On the Role: Benesch knew taking on the role of Miss Fix would be transformative. “I was nervous because it’s the biggest part I’ve ever played [in English], it’s not my mother tongue, and it’s David Tennant,” the German actress tells Radio Times. She describes her character as both unconventional and spoiled. “She’s definitely a Daddy’s girl who’s been given everything she ever asked for,” Benesch tells MASTERPIECE. “She thinks only of her career, which is also made possible by her father as owner/editor of the Daily Telegraph newspaper. She considers herself intelligent and knows a lot about the world in theory, but she’s never actually been outside of England.”
Where You’ve Seen Her Before: Benesch has already appeared in a dozen feature films, including some lavish period dramas. MASTERPIECE viewers may recognize her from Howards End. She and Jason Watkins were both cast in The Crown (2016), Benesch portraying Prince Philip’s sister. And she won the German Film Award’s top acting honors for her role as Greta Overbeck in the neo-noir TV series Babylon Berlin.
Did You Know? Benesch typically enjoys scenes that rely more on physicality than acting, but that wasn’t always true for this production. Turns out that “doing any sort of running action scene with David [Tennant] was not much fun,” she tells MASTERPIECE. “He’s very fast and much taller than I am so he had to keep slowing down for me. I was always quite panicky before any sort of running scene with David; I’m sure they will look funny on screen.”
Character: Bernard Fortescue, editor of London’s Daily Telegraph, loving father to Abigail, and dearest friend to Fogg.
On the Role: For Watkins, there was a lot to love about this new adaptation for TV. “One of the joys of our version of this story is that there are many things included that are not in the book. One of them is this great relationship between Bernard Fortescue and his daughter,” he tells MASTERPIECE. While the narrative involves “a journey around the world, it’s also a journey between characters. My character and Abigail have this amazing journey that they go on. He’s trying to let her follow her passion against all his better judgement. …[We] delve into quite deep, complex relationships whilst in this wonderful framework of an adventuring thriller.”
Where You’ve Seen Him Before: Watkins’ “everyman” appeal has led to a variety of roles, including a few on MASTERPIECE: He portrayed the out-of-work plasterer Mr. Plornish in 2008’s Emmy Award-winning Little Dorrit alongside Claire Foy, and as the ironically-named Joe Bland in a 2009 episode of Hercule Poirot. Watkins has appeared in numerous period dramas the likes of Midsomer Murders, 2018’s A Very English Scandal, and Call the Midwife. He and Leonie Benesch both were cast in The Crown (2016), he as Prime Minister Harold Wilson.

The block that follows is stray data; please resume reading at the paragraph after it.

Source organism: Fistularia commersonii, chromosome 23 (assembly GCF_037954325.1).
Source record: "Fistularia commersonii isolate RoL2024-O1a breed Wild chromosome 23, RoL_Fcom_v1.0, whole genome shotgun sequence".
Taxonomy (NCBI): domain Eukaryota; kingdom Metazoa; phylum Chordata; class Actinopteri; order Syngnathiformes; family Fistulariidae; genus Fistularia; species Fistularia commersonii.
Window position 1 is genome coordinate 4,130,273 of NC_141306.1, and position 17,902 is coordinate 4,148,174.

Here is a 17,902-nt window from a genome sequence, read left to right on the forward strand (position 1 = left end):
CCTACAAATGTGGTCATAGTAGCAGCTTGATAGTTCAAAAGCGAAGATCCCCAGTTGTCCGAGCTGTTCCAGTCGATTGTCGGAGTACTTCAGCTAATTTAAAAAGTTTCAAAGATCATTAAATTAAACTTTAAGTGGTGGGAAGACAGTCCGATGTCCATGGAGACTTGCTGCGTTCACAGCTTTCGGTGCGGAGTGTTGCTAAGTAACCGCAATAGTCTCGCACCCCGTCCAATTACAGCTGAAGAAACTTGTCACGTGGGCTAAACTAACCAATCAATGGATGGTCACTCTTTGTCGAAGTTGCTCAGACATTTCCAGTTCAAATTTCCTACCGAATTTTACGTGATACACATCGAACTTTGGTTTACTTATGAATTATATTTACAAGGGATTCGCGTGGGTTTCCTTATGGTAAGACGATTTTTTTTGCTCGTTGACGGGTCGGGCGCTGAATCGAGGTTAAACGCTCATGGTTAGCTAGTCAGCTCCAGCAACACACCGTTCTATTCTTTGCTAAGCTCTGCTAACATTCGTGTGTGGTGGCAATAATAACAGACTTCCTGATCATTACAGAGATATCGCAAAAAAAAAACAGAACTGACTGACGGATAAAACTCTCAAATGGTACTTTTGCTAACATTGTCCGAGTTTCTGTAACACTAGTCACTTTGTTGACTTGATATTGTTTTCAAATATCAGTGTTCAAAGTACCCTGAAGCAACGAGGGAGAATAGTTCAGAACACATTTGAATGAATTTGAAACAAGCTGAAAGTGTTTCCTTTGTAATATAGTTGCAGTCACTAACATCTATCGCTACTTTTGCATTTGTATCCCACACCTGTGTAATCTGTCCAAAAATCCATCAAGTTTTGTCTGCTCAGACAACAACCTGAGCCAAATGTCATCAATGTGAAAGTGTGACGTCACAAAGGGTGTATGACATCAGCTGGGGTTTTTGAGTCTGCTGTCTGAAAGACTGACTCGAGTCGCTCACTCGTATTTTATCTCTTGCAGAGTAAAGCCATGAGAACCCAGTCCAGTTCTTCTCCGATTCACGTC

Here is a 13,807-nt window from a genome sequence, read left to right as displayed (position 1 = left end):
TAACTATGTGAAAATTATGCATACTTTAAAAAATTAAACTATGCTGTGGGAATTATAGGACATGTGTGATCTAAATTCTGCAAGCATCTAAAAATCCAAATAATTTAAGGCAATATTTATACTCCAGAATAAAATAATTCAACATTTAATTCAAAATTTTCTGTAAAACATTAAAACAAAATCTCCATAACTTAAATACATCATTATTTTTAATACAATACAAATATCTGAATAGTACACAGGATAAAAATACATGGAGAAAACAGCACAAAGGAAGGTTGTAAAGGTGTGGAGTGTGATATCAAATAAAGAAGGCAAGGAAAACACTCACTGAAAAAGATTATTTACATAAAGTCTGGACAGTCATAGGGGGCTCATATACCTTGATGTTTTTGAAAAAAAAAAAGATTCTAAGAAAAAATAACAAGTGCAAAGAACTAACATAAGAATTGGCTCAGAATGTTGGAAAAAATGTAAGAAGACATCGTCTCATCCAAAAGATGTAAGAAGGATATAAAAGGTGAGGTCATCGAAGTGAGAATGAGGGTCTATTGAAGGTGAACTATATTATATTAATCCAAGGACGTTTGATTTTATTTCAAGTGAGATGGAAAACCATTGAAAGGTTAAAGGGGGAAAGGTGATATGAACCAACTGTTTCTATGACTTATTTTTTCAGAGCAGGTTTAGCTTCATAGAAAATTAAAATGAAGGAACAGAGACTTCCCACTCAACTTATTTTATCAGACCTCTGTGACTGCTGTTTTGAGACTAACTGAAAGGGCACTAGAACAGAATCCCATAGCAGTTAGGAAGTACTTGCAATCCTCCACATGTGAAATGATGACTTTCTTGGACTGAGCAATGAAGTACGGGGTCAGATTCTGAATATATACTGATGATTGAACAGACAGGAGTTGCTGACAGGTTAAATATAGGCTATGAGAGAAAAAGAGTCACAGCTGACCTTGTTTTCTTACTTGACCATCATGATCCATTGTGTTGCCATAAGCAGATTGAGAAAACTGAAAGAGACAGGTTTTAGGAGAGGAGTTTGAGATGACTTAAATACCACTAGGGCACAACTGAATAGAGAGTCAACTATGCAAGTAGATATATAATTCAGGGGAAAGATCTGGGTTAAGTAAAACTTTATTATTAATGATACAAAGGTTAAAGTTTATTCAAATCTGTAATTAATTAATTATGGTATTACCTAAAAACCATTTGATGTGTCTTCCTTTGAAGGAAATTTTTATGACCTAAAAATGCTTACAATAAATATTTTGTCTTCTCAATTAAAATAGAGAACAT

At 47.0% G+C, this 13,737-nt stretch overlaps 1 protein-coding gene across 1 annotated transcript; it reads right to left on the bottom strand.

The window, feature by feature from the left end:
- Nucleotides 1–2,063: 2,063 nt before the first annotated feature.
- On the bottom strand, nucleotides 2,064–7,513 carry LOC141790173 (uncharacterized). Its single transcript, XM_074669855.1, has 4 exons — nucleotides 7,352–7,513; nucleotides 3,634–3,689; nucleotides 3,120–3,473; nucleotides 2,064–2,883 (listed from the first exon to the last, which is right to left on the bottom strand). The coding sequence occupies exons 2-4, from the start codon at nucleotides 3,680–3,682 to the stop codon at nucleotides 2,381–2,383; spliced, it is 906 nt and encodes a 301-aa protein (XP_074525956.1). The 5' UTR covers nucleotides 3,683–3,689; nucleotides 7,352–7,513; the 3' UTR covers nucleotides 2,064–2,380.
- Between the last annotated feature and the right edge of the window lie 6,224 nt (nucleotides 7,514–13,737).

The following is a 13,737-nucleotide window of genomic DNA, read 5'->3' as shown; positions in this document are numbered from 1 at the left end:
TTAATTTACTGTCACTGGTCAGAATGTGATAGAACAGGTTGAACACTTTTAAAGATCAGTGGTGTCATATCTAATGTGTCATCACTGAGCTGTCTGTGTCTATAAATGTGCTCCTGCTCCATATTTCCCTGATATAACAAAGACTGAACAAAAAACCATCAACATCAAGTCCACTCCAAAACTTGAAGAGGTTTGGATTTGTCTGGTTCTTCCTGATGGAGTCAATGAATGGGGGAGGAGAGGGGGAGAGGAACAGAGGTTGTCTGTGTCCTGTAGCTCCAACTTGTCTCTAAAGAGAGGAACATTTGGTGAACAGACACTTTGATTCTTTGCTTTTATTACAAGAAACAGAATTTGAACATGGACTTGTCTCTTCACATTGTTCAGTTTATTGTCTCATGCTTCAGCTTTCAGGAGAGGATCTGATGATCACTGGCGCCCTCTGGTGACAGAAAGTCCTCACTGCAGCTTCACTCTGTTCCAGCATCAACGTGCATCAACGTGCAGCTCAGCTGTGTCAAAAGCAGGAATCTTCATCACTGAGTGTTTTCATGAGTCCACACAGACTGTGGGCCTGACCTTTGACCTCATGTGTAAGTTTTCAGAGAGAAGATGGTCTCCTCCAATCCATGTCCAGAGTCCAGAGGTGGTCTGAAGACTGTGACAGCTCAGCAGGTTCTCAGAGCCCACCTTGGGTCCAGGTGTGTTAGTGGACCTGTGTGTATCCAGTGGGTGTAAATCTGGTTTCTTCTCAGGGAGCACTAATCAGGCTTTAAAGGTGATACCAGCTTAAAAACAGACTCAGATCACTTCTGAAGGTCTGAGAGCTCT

Did You Know? The actor describes himself as absolutely mad for sports. “I used to be able to run on my hands,” he told The Guardian. “I got quite close to the world record when I was 14. Running the length of a basketball court. Got within a couple of seconds.” These days, Watkins is into sprint bicycling and even one-armed handstands on Twitter!
Character: Nyle Bellamy, a childhood contemporary of Fogg’s and Fortescue’s at school who has always been a low-level bully.
On the Role: Working on this reimagining of Jules Verne’s original enticed Sullivan on a few levels. Nyle Bellamy is “an amalgamation of other characters from various different interpretations of the story,” he tells MASTERPIECE. “In this version he is a complete character with his own backstory and that hasn’t been done before. The other thing I particularly enjoy about this version is that there are inevitably going to be issues around colonialism, racism, and the position of women in society that the original novel is sadly riddled with—and not in a good way. What I loved about [our] version is that all those questions are addressed; not in a heavy-handed way, but beautifully done. So, a combination of the character and those elements lured me in.”
Where You’ve Seen Him Before: MASTERPIECE viewers may recognize him from 2021’s Baptiste as Michael Agoston, spouse of a right-wing extremist; Season 5 of Poldark, where he played slave trader Ralph Hanson; and, perhaps from his turn as oily British lawyer, Hugh Slater, in 2015’s Indian Summers.